Originally Published: February 4, 2015 6:01 a.m.
After the Patriots defeated the Seahawks in Super Bowl XLIX the 2014 NFL season came to a merciful end. And not a minute too soon for Roger Goodell, the embattled leader of the nation's most popular and financially successful sports league.
The popularity of the NFL is both a blessing and a curse. The league has experienced unprecedented financial success - approximately $10 billion a year in revenue, on track to the avowed goal of $25 billion a year within a decade. But there's more to success than the bottom line on a financial statement.
Along with that popularity comes the intense scrutiny of every move, including - and perhaps especially - every oversight and misstep. In that regard, Goodell may have had the most difficult and challenging job in sports during the past year. As the commissioner said during his annual Super Bowl confab with the media, "...it has been a tough year. It has been a tough year for me personally. It's been a year of I would say humility and learning...We obviously, as an organization, have gone through adversity. But more importantly, it's been adversity for me." Boy was he right.
While the issue of player domestic violence dominated the early season headlines and PSI - underinflated footballs - dominated the weeks leading up to the Super Bowl, there were two constant themes throughout the year: Goodell's lack of credibility and inept leadership. It didn't matter whether the ball was properly inflated or not, Goodell fumbled it repeatedly. He oftentimes appeared incompetent, as he did in failing to conduct a thorough investigation of the Ray Rice incident, a conclusion confirmed by the league's own investigation. At other times he went AWOL, as he did when he failed to address Deflategate for days after the issue was first reported by the media.
Such action - and inaction - may be acceptable to his bosses, the NFL owners who pay him $44 million per year to represent their interests. But they aren't Goodell's only constituency. The league, and by extension Goodell, represents the players, fans, sponsors, communities and yes, the media in addition to the owners. The NFL also has to respond to the politicians who have the ability to impact the league in so many ways, including funding for stadium construction, television blackout rules and antitrust legislation. And even they have been scrutinizing Goodell's performance.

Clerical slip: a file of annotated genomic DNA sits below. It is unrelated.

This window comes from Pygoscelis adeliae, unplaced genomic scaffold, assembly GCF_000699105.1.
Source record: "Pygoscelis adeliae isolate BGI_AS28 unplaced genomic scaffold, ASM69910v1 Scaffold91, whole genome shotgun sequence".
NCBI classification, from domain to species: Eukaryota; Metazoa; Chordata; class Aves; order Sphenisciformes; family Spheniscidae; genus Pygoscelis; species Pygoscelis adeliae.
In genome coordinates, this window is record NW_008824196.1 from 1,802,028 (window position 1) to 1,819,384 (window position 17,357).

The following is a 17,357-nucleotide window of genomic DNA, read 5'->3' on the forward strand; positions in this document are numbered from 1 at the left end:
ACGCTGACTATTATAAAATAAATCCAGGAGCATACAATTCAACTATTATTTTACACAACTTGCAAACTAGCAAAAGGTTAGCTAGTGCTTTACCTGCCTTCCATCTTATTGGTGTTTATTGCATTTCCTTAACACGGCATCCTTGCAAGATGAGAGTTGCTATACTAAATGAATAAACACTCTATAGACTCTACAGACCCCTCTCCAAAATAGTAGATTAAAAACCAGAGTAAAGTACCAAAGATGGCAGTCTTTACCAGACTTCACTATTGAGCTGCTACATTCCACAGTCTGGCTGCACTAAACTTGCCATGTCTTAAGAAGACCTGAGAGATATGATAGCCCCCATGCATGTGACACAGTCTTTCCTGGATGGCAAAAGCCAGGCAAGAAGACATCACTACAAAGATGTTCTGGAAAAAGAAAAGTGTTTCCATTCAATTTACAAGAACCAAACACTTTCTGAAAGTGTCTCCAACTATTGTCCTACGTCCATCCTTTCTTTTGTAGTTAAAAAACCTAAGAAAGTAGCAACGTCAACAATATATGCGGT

On the eve of the Super Bowl, Arizona Senator John McCain took Goodell and the league to task for their inability to properly address the controversies that dogged them throughout the season. "One thing we do in politics when there's an issue that arises, smart politicians have a rapid-response team. What is the reaction of Mr. Goodell in this latest one (Deflategate)? He's MIA as far as I can tell. If I were them, I would review my whole PR scheme." Setting aside for a moment that politicians are wont to give others advice in order to turn the spotlight away from their own failings and misdeeds, McCain is spot on.
More from Goodell's pre-Super Bowl presser: "Football's popularity is extraordinary," he said. "We know the NFL's impact is far-reaching. It means we have enormous responsibility to lead every day by example." On that score, Goodell lost a long time ago. Whether he can regain the credibility that is so vital to the success of any leader remains to be seen. It starts with being open, accessible, sincere, conciliatory and decisive; characteristics that, certainly in the past year, have eluded the commissioner.
Incidents beyond Goodell's control will create challenges regardless of how vigilant he and the league may be. But Goodell can certainly control how he responds to those challenges. As he proved during his Super Bowl conference, that remains a work in progress. CNN's Rachel Nichols asked the Commissioner about the appearance of conflicts of interest regarding the league's recent investigations. Goodell responded by saying, "I think we have done an excellent job of bringing outside consultants in. Somebody has to pay them, Rachel. Unless you're volunteering, which I don't think you are, we will do that."
Ouch! Sounds like the same imperious - and impervious - Commissioner that created so many of his own problems. Like the Seahawks, how Goodell reinvents himself will determine how successful he can be in 2015.
Jordan Kobritz is a former attorney, CPA, and Minor League Baseball team owner. He is a Professor in the Sport Management Department at SUNY Cortland and maintains the blog http://sportsbeyondthelines.com. Jordan can be reached at firstname.lastname@example.org.